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The above picture is Brian Krebs responding with advice about protecting yourself from the IoT hacks. It's common advice given for protecting IoT devices from attacks like the Mirai botnet.

My question is, what does it mean? Supposedly the biggest category of devices compromised were webcams and DVR boxes. What does it mean to "change the password" of a DVR box? A webcam? Or any other IoT device (a coffee-maker password?) If I have a device that uses UPnP, where is its "password"? Those devices just plug in, and work. Never seen a coffee pot ask for credentials before.

  • I'd contact the manufacturer of these devices whenever it isn't clear or instructions aren't available online on how to change the credentials of each of these devices
    – psosuna
    Feb 1, 2018 at 0:46
  • Just because they "just plug in, and work" doesn't mean that they are secure. Fundamentally, anyone else could "just plug in" the same device, to start with. In addition, some equipment enables additional functionality or test / debug features through another access method (often over a network). The credentials for all access methods should be secured so that the equipment resources are not made available to another who doesn't have your best interests at heart. (a webcam recording FOR a burgler, a coffee pot that never shuts off and burns down the house because: hacker, ... etc.) Feb 1, 2018 at 0:58
  • You often can’t due to firmware limitations. Feb 1, 2018 at 1:12
  • who doesn't change the password on their security dvr? that's crazy...
    – dandavis
    Feb 1, 2018 at 12:19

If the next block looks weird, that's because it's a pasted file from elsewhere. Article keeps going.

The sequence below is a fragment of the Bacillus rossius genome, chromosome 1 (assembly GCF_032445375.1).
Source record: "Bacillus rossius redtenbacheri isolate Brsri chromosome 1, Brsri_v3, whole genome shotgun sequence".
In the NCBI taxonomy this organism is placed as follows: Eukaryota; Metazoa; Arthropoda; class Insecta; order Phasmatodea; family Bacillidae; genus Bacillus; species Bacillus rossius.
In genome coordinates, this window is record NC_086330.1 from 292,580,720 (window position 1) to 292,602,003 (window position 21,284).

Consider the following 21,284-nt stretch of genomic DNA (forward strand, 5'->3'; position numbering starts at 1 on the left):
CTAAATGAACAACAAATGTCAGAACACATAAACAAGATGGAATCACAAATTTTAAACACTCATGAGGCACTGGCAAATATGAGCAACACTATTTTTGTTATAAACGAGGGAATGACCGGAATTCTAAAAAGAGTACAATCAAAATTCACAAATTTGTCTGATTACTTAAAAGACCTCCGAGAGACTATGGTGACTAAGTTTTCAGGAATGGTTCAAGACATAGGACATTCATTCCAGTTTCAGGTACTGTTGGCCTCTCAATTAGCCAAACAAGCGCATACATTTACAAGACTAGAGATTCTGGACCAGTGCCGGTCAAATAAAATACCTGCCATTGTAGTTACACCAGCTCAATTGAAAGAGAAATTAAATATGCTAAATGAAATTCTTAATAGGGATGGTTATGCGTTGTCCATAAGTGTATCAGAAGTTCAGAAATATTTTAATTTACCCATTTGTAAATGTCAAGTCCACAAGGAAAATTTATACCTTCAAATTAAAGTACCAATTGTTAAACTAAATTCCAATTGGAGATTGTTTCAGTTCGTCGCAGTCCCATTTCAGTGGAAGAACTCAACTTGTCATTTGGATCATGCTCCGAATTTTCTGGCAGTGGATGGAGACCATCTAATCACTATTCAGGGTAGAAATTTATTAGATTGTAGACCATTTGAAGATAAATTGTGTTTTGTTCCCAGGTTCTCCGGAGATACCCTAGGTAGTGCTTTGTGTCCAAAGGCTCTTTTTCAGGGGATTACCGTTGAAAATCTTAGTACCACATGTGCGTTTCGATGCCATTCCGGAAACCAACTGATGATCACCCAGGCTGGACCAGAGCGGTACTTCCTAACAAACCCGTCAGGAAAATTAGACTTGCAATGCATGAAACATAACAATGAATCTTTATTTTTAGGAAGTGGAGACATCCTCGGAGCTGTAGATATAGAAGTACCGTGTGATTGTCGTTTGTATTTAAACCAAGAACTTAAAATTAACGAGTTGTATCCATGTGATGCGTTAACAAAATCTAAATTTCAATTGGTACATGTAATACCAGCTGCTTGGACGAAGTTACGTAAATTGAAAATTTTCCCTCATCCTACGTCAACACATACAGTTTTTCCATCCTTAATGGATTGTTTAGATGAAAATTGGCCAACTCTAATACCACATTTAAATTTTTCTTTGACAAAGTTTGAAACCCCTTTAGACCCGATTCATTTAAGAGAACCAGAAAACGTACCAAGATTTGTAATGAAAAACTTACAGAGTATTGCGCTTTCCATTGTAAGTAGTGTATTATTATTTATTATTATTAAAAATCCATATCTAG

• Problem is a lot of IoT devices have undocumented means of access, such as telnet with a weak root password. The much better solution is to keep them on an isolated network if at all possible. Feb 1, 2018 at 14:04

1 Answer 1


What does it mean by credentials

A lot of devices like this will have a main interface and a web interface, which you normally use to update the device or check status. This usually has a login, which uses the creds described above. Examples of devices like this I have seen left using default credentials:

  • Cameras
  • Printers
  • Routers / APs / Switches

The problem is that if someone can get to the admin interface they can configure the device to do whatever they like, or install backdoors, hence the advice to completely reset the device and start from a clean slate.

Part of the appeal of these devices is that they can be used in a plug and play way, you just connect to the WiFi and they work, the problem with this is that it is very easy to not change the default password.

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